Along with direction from the ERP, AGVs typically use their own traffic management software to coordinate activity. This allows for real-time responsiveness that provides further value to the higher systems. “Some of the ERP systems can be difficult to modify,” says Dave Noble, senior sales engineer for Jervis B. Webb, a subsidiary of Daifuku North America, “but if the fleet management software can determine that a specific vehicle is closer to the next task, it can reassign it on the fly and increase efficiency. When directions come down, each AGV can accept them, alter them, or accept and add a follow-up task. This creates a circular loop of improvement.”
Metrics such as idle time, time to destination, route taken or time spent dealing with obstructions can tell a lot about what’s happening in the environment, according to Todd Jedelsky, national sales manager for the logistics and automation division at Murata Machinery USA. “It will indicate whether there are physical areas within the facility that should be addressed or optimized,” Jedelsky says, “or indicate where adjustments in the sequence of operation should be made at various stations or intersections.”
Each unit’s awareness of all others might help it determine that a particular aisle is crowded and that the next aisle over is the quicker path to its destination. Trends and patterns quickly emerge as the AGV fleet dynamically adjusts based on a changing order environment, and could inform facility layout, process design and wider decisions.
One of the benefits of combining operational and equipment data is the fleet’s ability to self-diagnose and automatically right-size. Consider a fleet of 40 AGVs that feeds and offloads an automated picking system. If a cell is starving for product but there is a sufficient order queue, additional AGV units might be necessary. “On the other hand, if you see AGVs waiting around for work, you might think you have too many when in fact it could be the opposite,” Heelis says. “There’s a methodology to designing a system to size, but there are inherent elements of the process that are hard or impossible to predict. Your 40 AGVs suddenly wind up with lower utilization than you expected, but analysis could reveal you need 52 to make everything hum in an orchestrated fashion.”
Automation’s growing vision
Clearpath’s Drexler also notes increased demand for interconnected systems among distribution customers, who he says are appreciative of the possibilities of systems that “speak” to each other. “Industrial clients are risk-averse,” Drexler says, “but there is great interest in connectivity.”
Ironically, these technological advancements might best be applied to the pallet. “It’s a clear entry point for AGVs,” Flemings says. “One client told me none of his customers pay him to move pallets around. There simply isn’t value there. But many companies have been busy looking at upstream automation like mini-loads and haven’t gotten to the pallet and AGV concerns. I’d say many are now at the level of process where they have an automated warehouse management system, an automated storage and retrieval system (AS/RS), and are now seeing the value of AGVs.”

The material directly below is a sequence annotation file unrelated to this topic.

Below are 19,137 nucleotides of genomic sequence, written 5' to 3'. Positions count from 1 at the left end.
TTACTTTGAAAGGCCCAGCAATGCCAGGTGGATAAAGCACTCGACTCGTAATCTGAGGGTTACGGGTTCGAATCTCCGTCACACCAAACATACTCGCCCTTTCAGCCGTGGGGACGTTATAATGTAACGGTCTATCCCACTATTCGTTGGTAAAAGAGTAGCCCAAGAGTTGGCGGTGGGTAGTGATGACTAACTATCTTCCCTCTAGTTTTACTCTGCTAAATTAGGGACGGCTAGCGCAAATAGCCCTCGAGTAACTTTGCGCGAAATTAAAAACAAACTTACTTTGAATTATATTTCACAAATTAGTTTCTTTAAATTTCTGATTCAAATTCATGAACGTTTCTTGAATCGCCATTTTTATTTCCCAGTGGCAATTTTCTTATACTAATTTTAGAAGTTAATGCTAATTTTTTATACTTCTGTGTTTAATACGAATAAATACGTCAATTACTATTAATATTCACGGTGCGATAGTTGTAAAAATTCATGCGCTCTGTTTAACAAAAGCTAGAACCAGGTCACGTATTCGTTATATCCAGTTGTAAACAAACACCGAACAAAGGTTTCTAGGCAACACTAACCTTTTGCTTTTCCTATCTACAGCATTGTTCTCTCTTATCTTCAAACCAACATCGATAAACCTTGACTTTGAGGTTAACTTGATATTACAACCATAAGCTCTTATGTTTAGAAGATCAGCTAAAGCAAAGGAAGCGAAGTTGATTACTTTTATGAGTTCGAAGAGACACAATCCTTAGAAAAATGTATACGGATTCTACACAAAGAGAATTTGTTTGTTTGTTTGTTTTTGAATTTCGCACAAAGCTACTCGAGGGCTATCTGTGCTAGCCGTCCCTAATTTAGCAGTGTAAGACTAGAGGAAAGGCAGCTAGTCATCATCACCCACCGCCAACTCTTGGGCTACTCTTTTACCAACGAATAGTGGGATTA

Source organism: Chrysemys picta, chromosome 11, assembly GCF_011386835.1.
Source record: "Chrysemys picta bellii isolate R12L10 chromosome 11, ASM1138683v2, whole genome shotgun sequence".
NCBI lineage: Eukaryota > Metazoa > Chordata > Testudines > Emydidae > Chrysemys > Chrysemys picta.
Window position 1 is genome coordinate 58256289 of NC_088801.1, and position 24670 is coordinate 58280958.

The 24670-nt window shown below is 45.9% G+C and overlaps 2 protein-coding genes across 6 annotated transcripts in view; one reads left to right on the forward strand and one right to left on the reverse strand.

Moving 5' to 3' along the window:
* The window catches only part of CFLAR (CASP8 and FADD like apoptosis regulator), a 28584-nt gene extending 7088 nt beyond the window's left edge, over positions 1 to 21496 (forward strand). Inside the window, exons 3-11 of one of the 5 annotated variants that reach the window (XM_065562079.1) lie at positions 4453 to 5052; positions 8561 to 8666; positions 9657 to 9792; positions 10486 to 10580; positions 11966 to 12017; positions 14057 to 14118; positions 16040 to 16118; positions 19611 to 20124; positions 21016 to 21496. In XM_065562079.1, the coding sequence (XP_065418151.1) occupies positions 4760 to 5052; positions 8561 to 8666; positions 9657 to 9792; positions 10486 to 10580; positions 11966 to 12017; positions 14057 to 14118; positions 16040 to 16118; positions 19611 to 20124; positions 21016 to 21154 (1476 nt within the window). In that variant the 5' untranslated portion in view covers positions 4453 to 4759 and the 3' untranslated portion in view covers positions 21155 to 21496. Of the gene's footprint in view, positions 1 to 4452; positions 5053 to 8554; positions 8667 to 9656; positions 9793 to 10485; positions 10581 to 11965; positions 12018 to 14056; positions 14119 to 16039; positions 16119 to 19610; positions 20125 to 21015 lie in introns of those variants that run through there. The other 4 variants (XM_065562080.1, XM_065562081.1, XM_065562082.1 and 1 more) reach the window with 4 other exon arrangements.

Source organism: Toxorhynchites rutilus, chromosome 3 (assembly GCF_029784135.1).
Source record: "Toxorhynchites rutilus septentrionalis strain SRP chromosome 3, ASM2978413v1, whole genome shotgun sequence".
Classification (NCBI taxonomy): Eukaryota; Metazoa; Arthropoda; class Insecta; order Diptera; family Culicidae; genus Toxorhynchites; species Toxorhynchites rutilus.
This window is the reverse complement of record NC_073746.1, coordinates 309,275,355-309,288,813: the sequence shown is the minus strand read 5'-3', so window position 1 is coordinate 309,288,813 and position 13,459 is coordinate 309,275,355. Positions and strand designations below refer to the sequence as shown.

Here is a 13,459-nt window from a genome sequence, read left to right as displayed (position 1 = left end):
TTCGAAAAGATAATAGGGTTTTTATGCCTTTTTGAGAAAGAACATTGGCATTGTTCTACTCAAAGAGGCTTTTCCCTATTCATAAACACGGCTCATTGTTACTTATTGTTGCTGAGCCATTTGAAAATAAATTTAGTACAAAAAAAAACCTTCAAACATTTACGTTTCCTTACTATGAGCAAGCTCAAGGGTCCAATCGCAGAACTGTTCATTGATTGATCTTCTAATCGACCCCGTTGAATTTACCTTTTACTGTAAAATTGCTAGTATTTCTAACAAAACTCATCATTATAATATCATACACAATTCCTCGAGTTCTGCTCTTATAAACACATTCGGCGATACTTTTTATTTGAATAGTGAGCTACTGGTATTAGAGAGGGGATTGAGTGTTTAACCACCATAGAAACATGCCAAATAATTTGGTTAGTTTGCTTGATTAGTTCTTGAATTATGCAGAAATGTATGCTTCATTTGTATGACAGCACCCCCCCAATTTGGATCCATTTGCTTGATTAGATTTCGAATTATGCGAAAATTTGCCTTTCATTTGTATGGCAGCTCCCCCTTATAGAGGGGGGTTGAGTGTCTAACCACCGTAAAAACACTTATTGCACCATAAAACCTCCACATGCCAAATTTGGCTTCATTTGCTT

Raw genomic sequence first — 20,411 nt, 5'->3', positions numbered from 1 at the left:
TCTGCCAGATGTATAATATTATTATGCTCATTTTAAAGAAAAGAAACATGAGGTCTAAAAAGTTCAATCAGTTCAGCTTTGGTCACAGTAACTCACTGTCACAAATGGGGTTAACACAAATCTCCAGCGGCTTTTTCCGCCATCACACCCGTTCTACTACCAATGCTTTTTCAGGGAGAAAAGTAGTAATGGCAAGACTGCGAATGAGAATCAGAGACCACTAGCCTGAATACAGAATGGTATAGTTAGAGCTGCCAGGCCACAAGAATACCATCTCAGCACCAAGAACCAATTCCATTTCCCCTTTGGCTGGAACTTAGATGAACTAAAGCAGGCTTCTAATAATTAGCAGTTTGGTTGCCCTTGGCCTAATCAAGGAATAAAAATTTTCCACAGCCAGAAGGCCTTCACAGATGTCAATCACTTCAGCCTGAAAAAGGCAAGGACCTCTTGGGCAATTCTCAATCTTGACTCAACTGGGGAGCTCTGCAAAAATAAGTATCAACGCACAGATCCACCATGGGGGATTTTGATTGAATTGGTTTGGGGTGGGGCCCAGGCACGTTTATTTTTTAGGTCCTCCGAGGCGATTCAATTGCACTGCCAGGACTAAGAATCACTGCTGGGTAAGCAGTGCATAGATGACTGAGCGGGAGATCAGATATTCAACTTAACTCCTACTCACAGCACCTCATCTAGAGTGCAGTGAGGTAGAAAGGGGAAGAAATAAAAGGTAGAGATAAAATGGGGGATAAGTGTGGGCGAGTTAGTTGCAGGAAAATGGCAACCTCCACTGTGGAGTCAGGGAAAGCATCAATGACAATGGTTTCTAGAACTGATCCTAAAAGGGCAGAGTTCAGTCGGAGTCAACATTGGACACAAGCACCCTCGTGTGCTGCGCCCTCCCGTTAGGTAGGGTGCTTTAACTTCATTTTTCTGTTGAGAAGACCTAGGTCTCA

Just as lift trucks have borrowed from automotive technologies to enhance performance and ergonomics, AGVs are already using some of the same navigation technologies being pioneered by Google and Tesla Motors in self-driving cars. SLAM, or simultaneous localization and mapping, helps automated cars and pallet handlers make sense of their environment, while familiar features like headlights, taillights and turn signals immediately convey a unit’s status and intent to nearby workers.
Roland Anderson, AGV applications engineer for Amerden, says he’s recently seen a new push for “natural guidance” technologies, or those that require no infrastructure or workspace changes. In the AGV business since 1979, Anderson says he’s seen plenty of simple AGV systems using magnetic tape and more complex ones using wire guidance. He’s also seen laser-guided systems, which orient themselves to within 1/4 inch by detecting ceiling-mounted tags and vision-based systems that can begin to build a context based on dynamic elements in their environment.
“Vision tends not to be as accurate, and might travel slightly longer distances because it guides itself more like you or I would,” Anderson says. “If I ask you to walk back and forth in the woods a few times, your paths will deviate some.”
The flexibility of these systems is suited to dynamic environments, but the balance of precision and flexibility must be carefully managed, he says. “The technology has a ways to go,” Anderson says. “There is more work to be done to use vision or natural guidance systems in a dynamic environment.”
Companies mentioned in this article
• Amerden AGVS
• AutoGuide, a Heartland Automation Solutions Company
• Cimcorp Automation
• Clearpath Robotics
• Jervis B. Webb, a subsidiary of Daifuku North America
• JBT Corporation
• Murata Machinery
About the AuthorJosh Bond, Senior Editor Josh Bond is Senior Editor for Modern, and was formerly Modern’s lift truck columnist and associate editor. He has a degree in Journalism from Keene State College and has studied business management at Franklin Pierce University.